If you've been reading this blog all week, you may have noticed an emerging theme.
Julia Duin started things off with a post about how a Religion News Service column about LGBTQ issues and the work of the Rev. Eugene Peterson -- a mainline Protestant author who is popular with evangelicals -- started a digital media storm in news coverage.
The RNS column contained valid news material, but it was clearly a personal column by the pro-gay-rights evangelical Jonathan Merritt. As the news story escalated, Merritt wrote an even more personal second column.
So note that equation: We had an editorial column that made hard news, which was then framed again with more editorial material.
Our own Bobby Ross, Jr., carried on later in the week with a post -- "Race and Southern Baptists: This is why it's so hard to tell difference between opinion, news these days" -- about how an op-ed editorial in The New York Times ended up inspiring hard news coverage in The Nashville Tennessean. The Times piece by the Rev. Lawrence Ware of Oklahoma State University focused on his decision to leave the Southern Baptist Convention, primarily because of differences over the Black Lives Matter movement, LGBTQ issues and an awkward one-day glitch in efforts to pass an SBC resolution condemning the alt-right.
Yes, Nashville is the home of national SBC headquarters. But Ross wanted to know why this New York Times editorial piece by a part-time Oklahoma pastor was a hook for prominent hard-news coverage in Nashville as opposed, let's say, to newspapers in Oklahoma.
I say "amen" to all of that. Now I would like to add a question or two of my own.
First of all, I was interested in knowing if Ware was -- as implied by the Times placing a bright national spotlight on his views -- a major leader among the growing network of African-American churches in the SBC. Does he lead a well-known church? After all, in his op-ed, Ware noted:
I’ve discussed my concerns with many other black ministers my age, and virtually all of us have questioned our membership. At least five of them have quietly left the convention over the past year.
Now, the Times team simply noted that Ware is "co-director of the Center for Africana Studies at Oklahoma State University and the diversity coordinator for its philosophy department."
I kept looking for his church connection. Finally, I found some biography material at the Religious Socialism website of the Democratic Socialists of America. It added this helpful information:
Rev. Lawrence Ware is an ordained minister and serves the Prospect Church as the Pastor of Christian Education. He is a frequent contributor to the publications The Democratic Left, The Huffington Post, and Tikkun. He has also been a commentator on race for the Huffington Post Live, CNN, and NPR's Talk of the Nation.
Ware is, apparently, either a part-time minister or a volunteer at Prospect Missionary Baptist Church, which appears to be a mid-sized congregation. The church's online history page notes that in 2000 the congregation's leader, the Rev. Lee E. Cooper, Jr., became the "first African American Board member to preach at the Baptist General Convention of Oklahoma." The Tennessean reports that this congregation is linked to SBC, although I could not find that on the church website.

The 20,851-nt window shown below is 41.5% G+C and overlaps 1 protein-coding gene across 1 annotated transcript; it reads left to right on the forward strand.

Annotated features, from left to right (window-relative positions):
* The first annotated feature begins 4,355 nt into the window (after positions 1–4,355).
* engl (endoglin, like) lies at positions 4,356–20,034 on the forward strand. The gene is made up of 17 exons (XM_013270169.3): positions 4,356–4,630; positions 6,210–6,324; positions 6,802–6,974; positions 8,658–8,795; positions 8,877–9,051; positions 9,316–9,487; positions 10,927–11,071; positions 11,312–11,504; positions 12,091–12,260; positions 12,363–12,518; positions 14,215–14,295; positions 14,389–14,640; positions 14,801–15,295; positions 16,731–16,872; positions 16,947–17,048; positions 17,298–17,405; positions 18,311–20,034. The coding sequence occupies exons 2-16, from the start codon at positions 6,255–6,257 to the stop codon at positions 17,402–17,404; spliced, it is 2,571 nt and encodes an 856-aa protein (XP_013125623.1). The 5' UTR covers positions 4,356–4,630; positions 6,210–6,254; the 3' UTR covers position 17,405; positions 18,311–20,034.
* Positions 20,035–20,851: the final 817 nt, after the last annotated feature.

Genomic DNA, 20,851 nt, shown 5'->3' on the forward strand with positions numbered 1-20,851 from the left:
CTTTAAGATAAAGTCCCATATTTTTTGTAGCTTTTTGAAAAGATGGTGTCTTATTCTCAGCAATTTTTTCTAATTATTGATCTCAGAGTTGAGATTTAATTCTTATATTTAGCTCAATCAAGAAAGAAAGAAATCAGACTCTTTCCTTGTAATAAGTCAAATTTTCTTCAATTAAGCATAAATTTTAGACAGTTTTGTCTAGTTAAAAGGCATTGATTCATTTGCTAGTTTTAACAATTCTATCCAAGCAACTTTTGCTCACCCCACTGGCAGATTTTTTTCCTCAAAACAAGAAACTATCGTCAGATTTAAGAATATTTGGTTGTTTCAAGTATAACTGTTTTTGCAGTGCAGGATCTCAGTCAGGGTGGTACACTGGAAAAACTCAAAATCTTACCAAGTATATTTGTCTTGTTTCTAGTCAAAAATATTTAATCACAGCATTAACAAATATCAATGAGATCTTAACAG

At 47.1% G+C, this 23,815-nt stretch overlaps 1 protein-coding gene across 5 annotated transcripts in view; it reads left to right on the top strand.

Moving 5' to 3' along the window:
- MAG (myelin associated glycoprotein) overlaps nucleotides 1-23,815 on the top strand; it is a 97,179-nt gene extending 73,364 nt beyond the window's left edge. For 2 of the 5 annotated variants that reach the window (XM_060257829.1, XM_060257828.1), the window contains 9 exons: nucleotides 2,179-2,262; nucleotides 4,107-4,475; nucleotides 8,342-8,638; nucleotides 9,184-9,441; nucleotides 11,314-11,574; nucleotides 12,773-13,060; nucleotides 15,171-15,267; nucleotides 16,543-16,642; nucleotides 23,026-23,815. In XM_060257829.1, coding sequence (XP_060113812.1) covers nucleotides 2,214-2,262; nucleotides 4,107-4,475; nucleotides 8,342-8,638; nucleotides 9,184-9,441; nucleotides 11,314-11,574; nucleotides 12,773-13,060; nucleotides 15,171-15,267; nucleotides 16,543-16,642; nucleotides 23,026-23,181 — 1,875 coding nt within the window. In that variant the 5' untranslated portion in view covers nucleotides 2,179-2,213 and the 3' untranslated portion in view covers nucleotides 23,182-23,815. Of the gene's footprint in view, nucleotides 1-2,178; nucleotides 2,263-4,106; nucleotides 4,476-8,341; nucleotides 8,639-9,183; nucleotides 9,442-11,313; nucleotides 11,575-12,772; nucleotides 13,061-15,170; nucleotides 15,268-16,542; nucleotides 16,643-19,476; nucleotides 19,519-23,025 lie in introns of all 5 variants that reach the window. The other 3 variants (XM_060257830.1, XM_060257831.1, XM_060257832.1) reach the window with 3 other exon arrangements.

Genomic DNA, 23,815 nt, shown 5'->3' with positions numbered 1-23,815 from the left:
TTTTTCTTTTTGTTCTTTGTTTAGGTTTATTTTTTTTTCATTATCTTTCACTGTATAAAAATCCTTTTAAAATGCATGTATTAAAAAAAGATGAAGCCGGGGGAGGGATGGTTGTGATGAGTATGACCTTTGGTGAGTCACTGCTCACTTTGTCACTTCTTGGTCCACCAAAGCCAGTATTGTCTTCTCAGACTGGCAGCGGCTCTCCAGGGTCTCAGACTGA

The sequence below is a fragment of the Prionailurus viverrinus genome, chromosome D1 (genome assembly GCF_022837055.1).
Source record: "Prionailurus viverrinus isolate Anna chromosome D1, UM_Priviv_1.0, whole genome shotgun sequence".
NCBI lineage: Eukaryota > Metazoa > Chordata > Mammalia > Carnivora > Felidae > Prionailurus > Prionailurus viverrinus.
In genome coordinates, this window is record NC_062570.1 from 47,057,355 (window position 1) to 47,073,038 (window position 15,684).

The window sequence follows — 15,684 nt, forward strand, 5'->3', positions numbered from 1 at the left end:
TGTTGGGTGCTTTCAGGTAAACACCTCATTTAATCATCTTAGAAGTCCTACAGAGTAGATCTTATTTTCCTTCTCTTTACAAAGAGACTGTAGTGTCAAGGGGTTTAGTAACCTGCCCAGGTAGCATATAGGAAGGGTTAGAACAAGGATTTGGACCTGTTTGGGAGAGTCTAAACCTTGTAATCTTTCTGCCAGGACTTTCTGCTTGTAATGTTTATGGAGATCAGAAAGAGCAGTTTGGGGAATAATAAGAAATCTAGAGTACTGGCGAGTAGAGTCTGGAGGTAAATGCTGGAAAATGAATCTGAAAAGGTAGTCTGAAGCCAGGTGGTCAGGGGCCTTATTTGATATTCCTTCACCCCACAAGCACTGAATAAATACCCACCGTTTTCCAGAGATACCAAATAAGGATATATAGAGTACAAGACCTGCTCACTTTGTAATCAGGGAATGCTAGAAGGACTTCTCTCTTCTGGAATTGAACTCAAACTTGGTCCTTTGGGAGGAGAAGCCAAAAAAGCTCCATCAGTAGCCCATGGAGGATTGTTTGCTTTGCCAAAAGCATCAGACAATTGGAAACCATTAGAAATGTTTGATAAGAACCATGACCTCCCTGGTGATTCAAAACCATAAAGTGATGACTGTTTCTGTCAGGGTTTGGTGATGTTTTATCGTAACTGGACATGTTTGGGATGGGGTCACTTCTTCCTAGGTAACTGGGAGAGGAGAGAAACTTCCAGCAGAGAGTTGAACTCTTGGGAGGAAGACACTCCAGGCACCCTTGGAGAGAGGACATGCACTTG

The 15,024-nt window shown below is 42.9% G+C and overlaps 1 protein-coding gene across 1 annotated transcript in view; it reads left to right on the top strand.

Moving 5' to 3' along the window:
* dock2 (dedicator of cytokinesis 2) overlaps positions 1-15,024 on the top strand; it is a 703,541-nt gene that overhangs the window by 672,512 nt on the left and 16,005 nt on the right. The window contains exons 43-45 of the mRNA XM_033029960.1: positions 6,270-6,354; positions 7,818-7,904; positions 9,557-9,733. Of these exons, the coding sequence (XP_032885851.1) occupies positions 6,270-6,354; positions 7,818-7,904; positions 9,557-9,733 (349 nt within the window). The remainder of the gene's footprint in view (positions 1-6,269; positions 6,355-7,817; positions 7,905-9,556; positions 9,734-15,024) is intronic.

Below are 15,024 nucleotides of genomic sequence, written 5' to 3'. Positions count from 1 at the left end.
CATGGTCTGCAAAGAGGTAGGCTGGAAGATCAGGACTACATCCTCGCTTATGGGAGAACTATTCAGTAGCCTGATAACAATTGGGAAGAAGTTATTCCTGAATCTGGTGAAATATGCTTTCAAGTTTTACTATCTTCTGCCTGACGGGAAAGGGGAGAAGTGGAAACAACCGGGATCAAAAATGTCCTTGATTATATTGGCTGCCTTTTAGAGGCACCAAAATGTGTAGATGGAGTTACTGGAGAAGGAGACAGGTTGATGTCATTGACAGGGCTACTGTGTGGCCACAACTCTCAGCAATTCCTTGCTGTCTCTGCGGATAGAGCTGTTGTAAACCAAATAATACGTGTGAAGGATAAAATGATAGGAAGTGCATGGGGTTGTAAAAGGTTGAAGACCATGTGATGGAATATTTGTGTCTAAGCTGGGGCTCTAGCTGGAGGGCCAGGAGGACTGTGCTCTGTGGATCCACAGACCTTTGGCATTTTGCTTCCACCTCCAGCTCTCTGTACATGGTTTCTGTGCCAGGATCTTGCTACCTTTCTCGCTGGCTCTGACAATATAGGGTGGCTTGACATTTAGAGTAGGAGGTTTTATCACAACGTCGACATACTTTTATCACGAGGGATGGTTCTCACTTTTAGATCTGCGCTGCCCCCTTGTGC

In other words, I think it is safe to say that Ware's profile is higher among scribes with Religious Socialism, The Democratic Left, The Huffington Post, Tikkun, CNN and NPR than it is in the national network of black Southern Baptist leaders.
So was his op-ed major news in Nashville and elsewhere?
I think his remarks could be part of a valid report and, frankly, the Tennessean story -- as Bobby noted -- talked to some very representative black SBC leaders. That's not my issue.
RIDGECREST, N.C. (BP) -- Southern Baptist African American pastor Ryan Rice, founder and leader of Life Church in New Orleans, is experiencing the first Black Church Leadership and Family Conference of his 30-some years.
"To see other pastors who look like me ... and have flourished in their families and their ministries -- that's been a huge blessing and an encouragement," Rice told Baptist Press ... on the second day of the conference scheduled through July 21 at the Ridgecrest Conference Center near Asheville, N.C.
Rice connected with the Southern Baptist Convention when looking for a partner to help him plant Life Church in the Algiers community of New Orleans three years ago and said he is becoming increasingly involved in Southern Baptist life. At Ridgecrest, he has already established connections he considers valuable to the life of his ministry.
"It's been the relationships that I've been able to develop, even in a short 24 hours' span of time, and just the real nuggets of wisdom that I've gleaned from other pastors who've been doing ministry longer than me, and who've given their heart, their soul," Rice said in reflecting on the most valuable aspects of the conference.
OK, this event is taking place in my neck of the woods -- in the mountains of Western North Carolina (and I live in East Tennessee). Ridgecrest is just down the mountain from the Rev. Billy Graham's house.
In other words, this national event for black SBC leaders is a moderate drive from Nashville, the SBC headquarter and, thus, the newsroom of The Tennessean.
If a New York Times editorial by an academic diversity leader like Ware -- who may be known on the journalistic left, but probably not among SBC leaders -- is big news, might the same be true of a nearby meeting of 200 black SBC leaders from a network of 4,000 churches across the United States?
Will the SBC leaders who are building black and interracial churches -- meeting within automobile range of a Nashville newsroom -- be worth as much local Tennessean ink as an editorial in the great Gray Lady of New York?
Let's watch for the news coverage of the Ridgecrest conference. OK?
FIRST IMAGE: From the Reformed African American Network site.